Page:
The Lost Artist
The Lost Album
Despite some big friends in high places—David Bowie, Daryl Hall, Elton John, and Paul Weller are among those who have raved about him—British soul music visionary/multi-instrumentalist Lewis Taylor has remained firmly ensconced in the nether regions of the musical underground. What a sorry, sorry shame this is indeed. For you see, Taylor is a man of monumental talent.
We first heard of him when coming across a copy of Stoned [Hacktone-2005] and were summarily impressed with Taylor’s Marvin Gaye/Isley Bros/Hendrix approach to current-day R&B. Unfortunately, Stoned sank without a trace here, but the album’s promotional cycle brought Taylor to the US to perform his first ever stateside solo shows, which were met with much love by the devoted. Sadly, soon after an appearance on Late Night with Conan O’Brien, the tour came to a grinding halt, and subsequently, little was heard from Taylor.
Thankfully, our dear friend and occasional “5” contributor Greg Casseus is a man with an ear to the ground and all around, and has just turned us on to what just might be Taylor’s final release. The Lost Album is a departure from Taylor’s signature neo-soul and in fact an exercise in classic power pop, reminiscent at times of the likes of Todd Rundgren and Brian Wilson, with a hint of the slick L.A. pop-prog turned soft rock quartet Ambrosia. Regardless of the new sound, the man’s reputation for brilliance lingers on with this release, which also dabbles in psychedelia and acoustic balladry. We'll be the first to admit that clichéd terms like "ear candy" and "classic '70s AM radio" have been both used to death to describe this kind of music, but it is so appropriate in this case, that we feel absolutely no guilt in hauling them out to describe The Lost Album. Seriously.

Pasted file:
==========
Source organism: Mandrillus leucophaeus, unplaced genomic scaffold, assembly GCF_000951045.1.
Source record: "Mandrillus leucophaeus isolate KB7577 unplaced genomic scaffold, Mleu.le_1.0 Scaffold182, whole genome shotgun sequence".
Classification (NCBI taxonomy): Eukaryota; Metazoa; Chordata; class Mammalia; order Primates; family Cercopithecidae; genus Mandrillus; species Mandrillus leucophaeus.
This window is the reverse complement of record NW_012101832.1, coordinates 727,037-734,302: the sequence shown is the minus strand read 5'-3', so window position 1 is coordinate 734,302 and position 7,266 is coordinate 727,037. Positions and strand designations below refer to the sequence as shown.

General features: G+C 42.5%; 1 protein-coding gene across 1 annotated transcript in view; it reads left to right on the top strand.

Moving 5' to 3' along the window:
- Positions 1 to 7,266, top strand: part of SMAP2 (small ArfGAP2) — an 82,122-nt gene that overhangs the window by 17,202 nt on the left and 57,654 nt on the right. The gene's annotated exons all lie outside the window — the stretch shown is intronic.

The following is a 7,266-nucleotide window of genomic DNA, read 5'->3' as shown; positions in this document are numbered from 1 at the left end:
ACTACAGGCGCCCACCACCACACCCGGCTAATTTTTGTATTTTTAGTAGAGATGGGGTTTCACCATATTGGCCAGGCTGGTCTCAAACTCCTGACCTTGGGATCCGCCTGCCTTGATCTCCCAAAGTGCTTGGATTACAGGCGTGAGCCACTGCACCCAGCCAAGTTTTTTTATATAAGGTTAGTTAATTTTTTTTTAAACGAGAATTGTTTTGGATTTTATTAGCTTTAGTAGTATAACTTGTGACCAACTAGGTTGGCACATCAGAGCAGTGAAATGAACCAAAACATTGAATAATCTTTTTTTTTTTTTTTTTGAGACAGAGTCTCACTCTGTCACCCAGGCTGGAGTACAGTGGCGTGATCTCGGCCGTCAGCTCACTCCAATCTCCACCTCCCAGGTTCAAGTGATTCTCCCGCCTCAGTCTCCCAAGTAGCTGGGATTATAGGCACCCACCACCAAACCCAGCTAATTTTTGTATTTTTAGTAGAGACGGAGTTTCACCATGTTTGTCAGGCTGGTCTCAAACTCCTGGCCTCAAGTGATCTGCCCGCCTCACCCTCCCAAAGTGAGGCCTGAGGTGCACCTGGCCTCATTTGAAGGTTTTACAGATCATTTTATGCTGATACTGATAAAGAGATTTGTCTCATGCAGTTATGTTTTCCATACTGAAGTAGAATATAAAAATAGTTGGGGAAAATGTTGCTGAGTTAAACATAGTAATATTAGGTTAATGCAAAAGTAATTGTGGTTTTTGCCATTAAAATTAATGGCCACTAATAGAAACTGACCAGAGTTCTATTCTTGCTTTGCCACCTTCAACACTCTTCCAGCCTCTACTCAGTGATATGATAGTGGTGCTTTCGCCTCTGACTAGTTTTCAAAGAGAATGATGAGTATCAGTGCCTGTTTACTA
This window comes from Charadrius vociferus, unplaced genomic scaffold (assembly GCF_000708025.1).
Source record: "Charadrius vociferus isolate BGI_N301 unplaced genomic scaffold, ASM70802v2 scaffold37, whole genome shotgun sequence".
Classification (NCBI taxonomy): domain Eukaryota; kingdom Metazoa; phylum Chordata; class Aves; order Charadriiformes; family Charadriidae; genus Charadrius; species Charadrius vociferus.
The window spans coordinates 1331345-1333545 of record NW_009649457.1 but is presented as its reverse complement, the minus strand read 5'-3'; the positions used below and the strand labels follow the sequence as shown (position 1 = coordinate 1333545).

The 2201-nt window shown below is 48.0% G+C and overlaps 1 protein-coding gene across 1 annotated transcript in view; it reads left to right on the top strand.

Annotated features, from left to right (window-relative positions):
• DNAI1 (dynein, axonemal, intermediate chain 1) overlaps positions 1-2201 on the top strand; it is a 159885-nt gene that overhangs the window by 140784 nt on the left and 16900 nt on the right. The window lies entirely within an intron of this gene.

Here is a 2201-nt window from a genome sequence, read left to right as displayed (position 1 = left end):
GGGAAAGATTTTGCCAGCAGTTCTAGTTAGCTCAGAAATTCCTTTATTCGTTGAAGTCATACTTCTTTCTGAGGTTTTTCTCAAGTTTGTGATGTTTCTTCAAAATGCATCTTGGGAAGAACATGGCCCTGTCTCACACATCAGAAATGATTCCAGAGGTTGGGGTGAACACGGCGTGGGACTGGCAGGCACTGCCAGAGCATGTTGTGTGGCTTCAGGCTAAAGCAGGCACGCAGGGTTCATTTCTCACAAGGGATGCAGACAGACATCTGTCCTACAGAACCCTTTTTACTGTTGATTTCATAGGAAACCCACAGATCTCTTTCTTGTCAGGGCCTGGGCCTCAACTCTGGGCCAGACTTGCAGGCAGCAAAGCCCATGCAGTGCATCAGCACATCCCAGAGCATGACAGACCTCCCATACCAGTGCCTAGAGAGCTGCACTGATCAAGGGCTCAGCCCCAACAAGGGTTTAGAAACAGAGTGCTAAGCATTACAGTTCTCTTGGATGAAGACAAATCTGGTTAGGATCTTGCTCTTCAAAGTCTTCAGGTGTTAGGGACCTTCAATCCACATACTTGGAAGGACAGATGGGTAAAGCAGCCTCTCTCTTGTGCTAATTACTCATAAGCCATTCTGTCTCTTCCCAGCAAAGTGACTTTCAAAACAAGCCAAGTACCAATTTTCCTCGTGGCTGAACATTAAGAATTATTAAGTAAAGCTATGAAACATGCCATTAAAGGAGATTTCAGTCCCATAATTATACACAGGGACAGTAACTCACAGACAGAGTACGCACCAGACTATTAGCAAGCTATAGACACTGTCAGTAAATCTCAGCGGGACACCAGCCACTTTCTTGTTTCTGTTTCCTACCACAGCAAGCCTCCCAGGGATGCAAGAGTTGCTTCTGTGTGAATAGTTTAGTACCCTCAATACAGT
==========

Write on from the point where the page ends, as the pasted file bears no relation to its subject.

Whether or not this is a new direction for Taylor’s music remains to be seen—he is rumored to have retired from the solo career and was most recently spotted as live bassist for Gnarls Barkley—but both Stoned and The Lost Album are great introductions to the music of this multi-talented marvel and proof positive of the fickle nature of destiny. In a just world—or alternate universe—Lewis Taylor would not only be at the top of the charts but also influencing a new generation of upstarts. At least we have his music.
Highlights: This one is packed with gems, but a special mention must be given to "Listen Here", "Hide Your Heart Away", "The Leader of the Band", "Please Help Me If You Can", and "Let's Hope Nobody Finds Us".